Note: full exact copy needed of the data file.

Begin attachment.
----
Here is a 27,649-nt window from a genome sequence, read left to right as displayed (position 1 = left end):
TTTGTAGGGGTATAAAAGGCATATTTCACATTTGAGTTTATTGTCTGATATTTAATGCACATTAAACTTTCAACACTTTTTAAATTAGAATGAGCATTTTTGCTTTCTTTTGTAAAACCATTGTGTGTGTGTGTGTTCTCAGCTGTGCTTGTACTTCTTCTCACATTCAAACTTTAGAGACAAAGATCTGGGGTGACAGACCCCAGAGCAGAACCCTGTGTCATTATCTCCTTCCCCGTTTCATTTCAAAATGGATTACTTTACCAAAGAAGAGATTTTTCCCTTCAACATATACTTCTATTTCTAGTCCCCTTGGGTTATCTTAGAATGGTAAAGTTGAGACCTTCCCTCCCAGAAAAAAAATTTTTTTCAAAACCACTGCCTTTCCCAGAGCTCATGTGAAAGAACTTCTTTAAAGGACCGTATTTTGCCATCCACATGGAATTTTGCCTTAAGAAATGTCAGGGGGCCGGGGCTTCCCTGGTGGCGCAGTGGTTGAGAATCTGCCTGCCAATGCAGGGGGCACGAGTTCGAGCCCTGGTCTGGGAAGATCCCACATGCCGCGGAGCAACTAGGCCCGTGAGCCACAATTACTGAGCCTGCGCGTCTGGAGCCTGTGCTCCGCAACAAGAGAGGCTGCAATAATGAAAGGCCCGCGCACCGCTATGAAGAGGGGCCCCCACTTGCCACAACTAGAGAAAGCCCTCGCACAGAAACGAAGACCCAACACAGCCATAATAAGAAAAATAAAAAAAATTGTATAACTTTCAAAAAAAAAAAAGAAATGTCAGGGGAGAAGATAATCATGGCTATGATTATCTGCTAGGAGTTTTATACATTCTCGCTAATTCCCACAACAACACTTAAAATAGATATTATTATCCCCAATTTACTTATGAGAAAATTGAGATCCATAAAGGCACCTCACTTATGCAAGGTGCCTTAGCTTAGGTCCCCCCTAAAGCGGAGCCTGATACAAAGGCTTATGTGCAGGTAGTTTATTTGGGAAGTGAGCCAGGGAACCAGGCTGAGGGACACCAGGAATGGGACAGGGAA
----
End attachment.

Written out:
Here is a 27,649-nt window from a genome sequence, read left to right as displayed (position 1 = left end):
TTTGTAGGGGTATAAAAGGCATATTTCACATTTGAGTTTATTGTCTGATATTTAATGCACATTAAACTTTCAACACTTTTTAAATTAGAATGAGCATTTTTGCTTTCTTTTGTAAAACCATTGTGTGTGTGTGTGTTCTCAGCTGTGCTTGTACTTCTTCTCACATTCAAACTTTAGAGACAAAGATCTGGGGTGACAGACCCCAGAGCAGAACCCTGTGTCATTATCTCCTTCCCCGTTTCATTTCAAAATGGATTACTTTACCAAAGAAGAGATTTTTCCCTTCAACATATACTTCTATTTCTAGTCCCCTTGGGTTATCTTAGAATGGTAAAGTTGAGACCTTCCCTCCCAGAAAAAAAATTTTTTTCAAAACCACTGCCTTTCCCAGAGCTCATGTGAAAGAACTTCTTTAAAGGACCGTATTTTGCCATCCACATGGAATTTTGCCTTAAGAAATGTCAGGGGGCCGGGGCTTCCCTGGTGGCGCAGTGGTTGAGAATCTGCCTGCCAATGCAGGGGGCACGAGTTCGAGCCCTGGTCTGGGAAGATCCCACATGCCGCGGAGCAACTAGGCCCGTGAGCCACAATTACTGAGCCTGCGCGTCTGGAGCCTGTGCTCCGCAACAAGAGAGGCTGCAATAATGAAAGGCCCGCGCACCGCTATGAAGAGGGGCCCCCACTTGCCACAACTAGAGAAAGCCCTCGCACAGAAACGAAGACCCAACACAGCCATAATAAGAAAAATAAAAAAAATTGTATAACTTTCAAAAAAAAAAAAGAAATGTCAGGGGAGAAGATAATCATGGCTATGATTATCTGCTAGGAGTTTTATACATTCTCGCTAATTCCCACAACAACACTTAAAATAGATATTATTATCCCCAATTTACTTATGAGAAAATTGAGATCCATAAAGGCACCTCACTTATGCAAGGTGCCTTAGCTTAGGTCCCCCCTAAAGCGGAGCCTGATACAAAGGCTTATGTGCAGGTAGTTTATTTGGGAAGTGAGCCAGGGAACCAGGCTGAGGGACACCAGGAATGGGACAGGGAA